Bertha

Shine Like the Dawn

Non-Fiction - Womens
248 Pages
Reviewed on 08/05/2019
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    Book Review

Reviewed by Grant Leishman for Readers' Favorite

Bertha: Shine Like The Dawn by Lisa M. Hutchison is a dive into the Germany of the mid-1800s through to the mid-1900s. Bertha, the title character, was a real person; the great-great-grandmother of the author and a woman who struggled through and dealt with the immense social changes that characterized Germany, Europe, and the world during that period. Raped by her own uncle at seventeen, Bertha found herself pregnant and alone. The only solution, from her family’s perspective, was to find someone prepared to marry the young woman and claim the child as his own. With no choice, Bertha marries a man she hardly even knows and so begins a reign of terror by an abusive and drunken husband. When she finally finds the courage to leave him (an incredibly difficult thing to do in the 1800s) she runs to her beloved Oma (Grandmother) in Berlin and tries valiantly to raise her children in a loving and caring environment, faced with the never-ending changes to the social fabric of Germany at the time.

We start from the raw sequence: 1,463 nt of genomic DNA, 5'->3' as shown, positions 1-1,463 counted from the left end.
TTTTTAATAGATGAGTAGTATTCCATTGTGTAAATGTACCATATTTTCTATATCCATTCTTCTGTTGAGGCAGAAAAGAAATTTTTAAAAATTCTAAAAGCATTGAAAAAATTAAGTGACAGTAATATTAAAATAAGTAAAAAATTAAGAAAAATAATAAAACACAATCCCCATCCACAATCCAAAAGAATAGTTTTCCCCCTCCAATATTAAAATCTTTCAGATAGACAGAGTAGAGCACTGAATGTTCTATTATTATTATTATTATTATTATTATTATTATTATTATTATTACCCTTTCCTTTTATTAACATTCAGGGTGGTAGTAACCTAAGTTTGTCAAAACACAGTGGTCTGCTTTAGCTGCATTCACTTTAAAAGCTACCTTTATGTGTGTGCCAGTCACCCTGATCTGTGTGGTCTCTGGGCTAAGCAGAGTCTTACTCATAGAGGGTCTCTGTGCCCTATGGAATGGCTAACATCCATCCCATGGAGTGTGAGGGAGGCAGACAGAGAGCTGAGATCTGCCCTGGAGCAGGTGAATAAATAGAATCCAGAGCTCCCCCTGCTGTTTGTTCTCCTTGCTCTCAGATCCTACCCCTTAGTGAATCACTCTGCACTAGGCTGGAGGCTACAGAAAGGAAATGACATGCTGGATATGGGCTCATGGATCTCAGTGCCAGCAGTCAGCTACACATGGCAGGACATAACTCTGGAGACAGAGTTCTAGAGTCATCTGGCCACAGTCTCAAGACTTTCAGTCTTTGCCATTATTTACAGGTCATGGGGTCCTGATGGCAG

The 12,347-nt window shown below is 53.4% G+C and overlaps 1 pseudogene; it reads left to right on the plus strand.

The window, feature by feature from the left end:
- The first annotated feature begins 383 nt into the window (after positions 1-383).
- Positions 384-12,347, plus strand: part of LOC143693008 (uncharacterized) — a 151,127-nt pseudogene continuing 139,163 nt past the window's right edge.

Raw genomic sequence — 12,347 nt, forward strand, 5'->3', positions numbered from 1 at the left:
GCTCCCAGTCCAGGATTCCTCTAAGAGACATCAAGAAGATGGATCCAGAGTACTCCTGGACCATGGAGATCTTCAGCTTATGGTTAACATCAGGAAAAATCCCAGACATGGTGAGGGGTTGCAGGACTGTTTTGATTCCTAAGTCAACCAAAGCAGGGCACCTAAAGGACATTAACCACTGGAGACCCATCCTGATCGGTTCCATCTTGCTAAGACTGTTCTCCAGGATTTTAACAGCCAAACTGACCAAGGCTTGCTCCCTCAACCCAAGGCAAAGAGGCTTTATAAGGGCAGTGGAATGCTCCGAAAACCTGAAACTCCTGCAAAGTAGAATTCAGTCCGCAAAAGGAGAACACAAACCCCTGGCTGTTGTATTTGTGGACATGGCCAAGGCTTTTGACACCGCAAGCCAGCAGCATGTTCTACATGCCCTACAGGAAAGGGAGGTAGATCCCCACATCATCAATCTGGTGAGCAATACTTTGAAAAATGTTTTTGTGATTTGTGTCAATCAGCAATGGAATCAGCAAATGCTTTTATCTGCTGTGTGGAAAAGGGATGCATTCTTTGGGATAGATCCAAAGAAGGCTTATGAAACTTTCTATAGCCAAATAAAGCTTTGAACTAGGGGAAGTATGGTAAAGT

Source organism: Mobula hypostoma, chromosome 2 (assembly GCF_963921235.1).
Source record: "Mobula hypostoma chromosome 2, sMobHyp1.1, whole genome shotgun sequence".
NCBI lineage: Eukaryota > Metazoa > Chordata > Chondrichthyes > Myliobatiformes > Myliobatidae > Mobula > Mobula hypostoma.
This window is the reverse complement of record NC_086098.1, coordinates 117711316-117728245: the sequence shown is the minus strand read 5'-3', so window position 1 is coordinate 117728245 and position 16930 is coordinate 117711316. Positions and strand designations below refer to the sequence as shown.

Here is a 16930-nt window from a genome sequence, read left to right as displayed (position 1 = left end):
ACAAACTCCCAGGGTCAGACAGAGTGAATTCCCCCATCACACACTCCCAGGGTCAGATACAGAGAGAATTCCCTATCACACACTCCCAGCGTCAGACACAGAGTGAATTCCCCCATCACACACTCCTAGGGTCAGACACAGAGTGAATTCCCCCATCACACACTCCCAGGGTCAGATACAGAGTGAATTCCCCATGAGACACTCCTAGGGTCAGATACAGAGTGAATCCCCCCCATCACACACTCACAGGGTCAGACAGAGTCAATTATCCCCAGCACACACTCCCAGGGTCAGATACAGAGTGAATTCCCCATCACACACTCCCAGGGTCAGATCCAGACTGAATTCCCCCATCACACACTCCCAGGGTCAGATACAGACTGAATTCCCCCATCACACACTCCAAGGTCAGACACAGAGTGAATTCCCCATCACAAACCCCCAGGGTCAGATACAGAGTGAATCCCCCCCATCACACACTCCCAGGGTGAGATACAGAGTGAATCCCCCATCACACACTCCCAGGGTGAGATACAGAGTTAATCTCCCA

I do love a good historical story and Bertha: Shine Like The Dawn is absolutely that. Author Lisa M. Hutchison clearly has a lot of personal emotion poured into this story, given her familial relationship to the principal character. This passion shows in a story that depicts a woman ahead of her time in Germany of the late 1800s and early 1900s. Her compassion is deep, and her understanding and patience, in the face of trials and tribulations that would defeat others, are incredible. As a character, Bertha was an immensely appealing person. I particularly loved the way that no matter how hard things seemed, what travails she faced, she still maintained a positive, “must do” and “no choice” attitude to life. The story absolutely flows beautifully and is very easy to read, definitely a tribute to the author’s writing talents. Bertha lived through some of the most turbulent and tumultuous times in history; two world wars, the Great Depression, Germany’s hyperinflation and yet through it all she was indomitable, with the love of her life, Leopold, beside her for a large part of it. The greatest tribute I can pay Hutchison as an author is that the narrative successfully transports the reader back to those tough, yet simpler times and makes one feel almost like part of this family. A truly readable and worthwhile story that I can highly recommend.